No review of Christianity would be complete that did not make recognition of knighthood. Among the influences which have helped to mould this Western civilization of ours, there is none more interesting, none more vital than that spirit of chivalry which has animated poetry and art and added the touch of romance and heraldry to the dry record of ecclesiastical councils. Within the breasts of Templars ancient and modern, has originated full many a purpose and work which has broadened the sympathies and deepened the faith of humanity - and though we trace the roots of our order into the most distant past, the greatness and glory of our every asylum today is the reflected word and aspiration of the immaculate Jesus who died that you might live.

It was to me a strange fact that an organization like ours should have grown out of the unpromising soil of the Middle Ages — and yet not so strange — for the Eternal God is not lacking in means for the achievement of His kingdom, and when he needs an instrument for the furthering of His will, He knows where to find it and how to set it in motion.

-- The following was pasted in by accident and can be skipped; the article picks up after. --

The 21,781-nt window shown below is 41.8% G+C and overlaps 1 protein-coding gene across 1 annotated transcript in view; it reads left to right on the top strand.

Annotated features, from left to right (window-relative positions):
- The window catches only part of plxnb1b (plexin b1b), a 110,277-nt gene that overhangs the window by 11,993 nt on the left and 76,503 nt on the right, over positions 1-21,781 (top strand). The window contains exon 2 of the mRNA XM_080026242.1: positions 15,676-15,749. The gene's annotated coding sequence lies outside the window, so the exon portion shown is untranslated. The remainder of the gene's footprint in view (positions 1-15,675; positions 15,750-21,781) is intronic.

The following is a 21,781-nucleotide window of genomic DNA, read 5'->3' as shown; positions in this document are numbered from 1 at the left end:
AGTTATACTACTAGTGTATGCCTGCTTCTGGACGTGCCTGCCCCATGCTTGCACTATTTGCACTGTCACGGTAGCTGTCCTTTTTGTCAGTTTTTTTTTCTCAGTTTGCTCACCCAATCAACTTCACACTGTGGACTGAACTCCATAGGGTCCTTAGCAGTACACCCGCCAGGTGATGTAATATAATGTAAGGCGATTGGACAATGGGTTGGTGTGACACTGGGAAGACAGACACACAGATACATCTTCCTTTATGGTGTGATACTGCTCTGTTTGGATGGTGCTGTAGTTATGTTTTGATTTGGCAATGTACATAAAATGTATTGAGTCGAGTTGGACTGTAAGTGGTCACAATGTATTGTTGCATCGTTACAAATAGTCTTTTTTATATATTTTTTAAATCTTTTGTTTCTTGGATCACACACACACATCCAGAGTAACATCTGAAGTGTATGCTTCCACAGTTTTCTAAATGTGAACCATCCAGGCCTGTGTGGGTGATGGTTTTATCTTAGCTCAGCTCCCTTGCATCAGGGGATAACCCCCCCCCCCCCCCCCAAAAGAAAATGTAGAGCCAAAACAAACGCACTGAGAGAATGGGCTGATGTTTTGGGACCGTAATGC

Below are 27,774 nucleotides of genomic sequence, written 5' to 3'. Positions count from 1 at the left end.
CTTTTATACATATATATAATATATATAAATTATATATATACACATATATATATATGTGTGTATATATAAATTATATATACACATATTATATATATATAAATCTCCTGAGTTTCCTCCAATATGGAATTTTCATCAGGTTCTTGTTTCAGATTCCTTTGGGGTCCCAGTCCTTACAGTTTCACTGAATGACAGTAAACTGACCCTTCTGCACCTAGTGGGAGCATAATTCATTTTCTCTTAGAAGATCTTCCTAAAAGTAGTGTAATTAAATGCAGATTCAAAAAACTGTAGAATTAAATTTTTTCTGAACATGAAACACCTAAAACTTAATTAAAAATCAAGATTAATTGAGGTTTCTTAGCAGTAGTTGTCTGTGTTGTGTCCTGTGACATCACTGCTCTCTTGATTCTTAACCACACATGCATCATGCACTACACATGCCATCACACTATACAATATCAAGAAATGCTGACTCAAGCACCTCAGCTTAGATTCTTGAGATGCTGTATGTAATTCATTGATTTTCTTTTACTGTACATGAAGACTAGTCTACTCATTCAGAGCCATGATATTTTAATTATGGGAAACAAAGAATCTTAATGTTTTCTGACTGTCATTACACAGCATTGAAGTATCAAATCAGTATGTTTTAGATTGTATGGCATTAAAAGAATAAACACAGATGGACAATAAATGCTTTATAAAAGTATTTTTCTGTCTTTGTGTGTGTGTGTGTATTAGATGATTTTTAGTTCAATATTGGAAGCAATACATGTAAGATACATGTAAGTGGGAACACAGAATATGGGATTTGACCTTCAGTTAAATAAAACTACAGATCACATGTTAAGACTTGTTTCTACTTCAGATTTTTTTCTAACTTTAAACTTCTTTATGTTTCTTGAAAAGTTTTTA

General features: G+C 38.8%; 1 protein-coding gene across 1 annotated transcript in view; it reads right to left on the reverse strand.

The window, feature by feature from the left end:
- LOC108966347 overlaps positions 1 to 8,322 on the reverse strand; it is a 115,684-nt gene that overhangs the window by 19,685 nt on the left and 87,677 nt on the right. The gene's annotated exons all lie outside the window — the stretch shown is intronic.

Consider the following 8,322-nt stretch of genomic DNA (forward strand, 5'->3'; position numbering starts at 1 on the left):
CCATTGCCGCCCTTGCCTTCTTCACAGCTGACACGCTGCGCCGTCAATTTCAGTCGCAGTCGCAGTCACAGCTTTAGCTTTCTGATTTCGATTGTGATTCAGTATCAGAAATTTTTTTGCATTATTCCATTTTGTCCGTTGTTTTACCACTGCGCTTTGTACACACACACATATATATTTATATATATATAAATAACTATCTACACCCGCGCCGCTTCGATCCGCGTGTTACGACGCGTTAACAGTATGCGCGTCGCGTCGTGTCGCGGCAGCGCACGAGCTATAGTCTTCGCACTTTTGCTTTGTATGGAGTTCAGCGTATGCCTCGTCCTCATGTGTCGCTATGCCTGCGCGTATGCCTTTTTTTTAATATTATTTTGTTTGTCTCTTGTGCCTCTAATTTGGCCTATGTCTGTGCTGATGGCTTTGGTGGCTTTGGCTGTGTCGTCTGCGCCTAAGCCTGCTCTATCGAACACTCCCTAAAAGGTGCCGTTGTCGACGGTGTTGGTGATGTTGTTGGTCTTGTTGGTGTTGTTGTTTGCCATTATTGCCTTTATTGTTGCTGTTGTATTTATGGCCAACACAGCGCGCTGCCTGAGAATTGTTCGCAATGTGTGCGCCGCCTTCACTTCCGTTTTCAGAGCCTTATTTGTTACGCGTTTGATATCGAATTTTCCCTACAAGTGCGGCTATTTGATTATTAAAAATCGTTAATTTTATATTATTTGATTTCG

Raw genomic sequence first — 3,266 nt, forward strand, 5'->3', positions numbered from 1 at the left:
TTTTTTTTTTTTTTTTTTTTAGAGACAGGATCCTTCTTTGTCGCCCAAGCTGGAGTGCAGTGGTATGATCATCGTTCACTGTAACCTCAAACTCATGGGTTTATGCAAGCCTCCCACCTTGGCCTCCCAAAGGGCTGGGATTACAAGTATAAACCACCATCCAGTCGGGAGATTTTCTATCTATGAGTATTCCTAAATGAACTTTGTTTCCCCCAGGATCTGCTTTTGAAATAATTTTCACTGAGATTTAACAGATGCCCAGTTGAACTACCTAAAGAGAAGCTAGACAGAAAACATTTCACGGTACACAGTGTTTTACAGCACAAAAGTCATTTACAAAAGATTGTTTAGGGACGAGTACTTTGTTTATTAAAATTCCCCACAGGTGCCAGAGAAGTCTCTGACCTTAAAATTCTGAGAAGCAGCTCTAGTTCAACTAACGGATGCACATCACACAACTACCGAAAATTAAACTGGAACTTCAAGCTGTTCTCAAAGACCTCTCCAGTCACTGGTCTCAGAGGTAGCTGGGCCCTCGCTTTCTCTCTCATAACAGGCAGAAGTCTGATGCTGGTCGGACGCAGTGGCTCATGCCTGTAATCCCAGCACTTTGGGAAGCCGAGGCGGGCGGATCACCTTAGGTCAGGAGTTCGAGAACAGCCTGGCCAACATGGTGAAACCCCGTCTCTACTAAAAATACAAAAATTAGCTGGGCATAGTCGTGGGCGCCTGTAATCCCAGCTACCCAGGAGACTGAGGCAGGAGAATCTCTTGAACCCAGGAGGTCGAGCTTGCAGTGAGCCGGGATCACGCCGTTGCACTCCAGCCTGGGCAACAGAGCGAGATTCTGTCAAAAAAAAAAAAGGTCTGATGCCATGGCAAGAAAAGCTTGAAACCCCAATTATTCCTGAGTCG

I sometimes wonder at the fanaticism and superstition which carried so many thousands and millions to Palestine in the 11th and 12th centuries. I can appreciate the feeling that God in special places, and in those times when it was thought that the world was hurrying to an end, I can see how the multitudes sought out the sacred spots and made pilgrimages thereto. It was most natural Jerusalem should be reckoned especially among such shrines, and the sepulchre of our Lord be deeply venerated. The character of the age was such as to beget a deep regard for those who had trodden the ways of the Holy City — the sacred soil where the feet of the Christ had left their imprint, and it was natural to confer mystical honor upon those who returned with the story of the pilgrimage; and when the Turks captured Jerusalem and profaned its Temple and slaughtered the devotees, I can appreciate the quick sympathy of all Europe and the desire to right the wrong - and when the time was ripe such a leader as Peter the Hermit was mighty in rousing the multitudes to action - and when Urban 2d the reigning Pope proclaimed at Clermont the "Truce of God" and dedicated the people as Red Cross Knights the die was cast and the forces of the West were hurled upon the infidels — Go, said the representative of St. Peter, it is the will of God, it is the counsel of heaven. Be ye soldiers of the cross and wear upon your breast and arms the blood red sign of Him who died for the salvation of your souls — they who perish shall enter at once the mansions above and the living shall pay their vows before the redeemed sepulchre of our Lord and Master . . .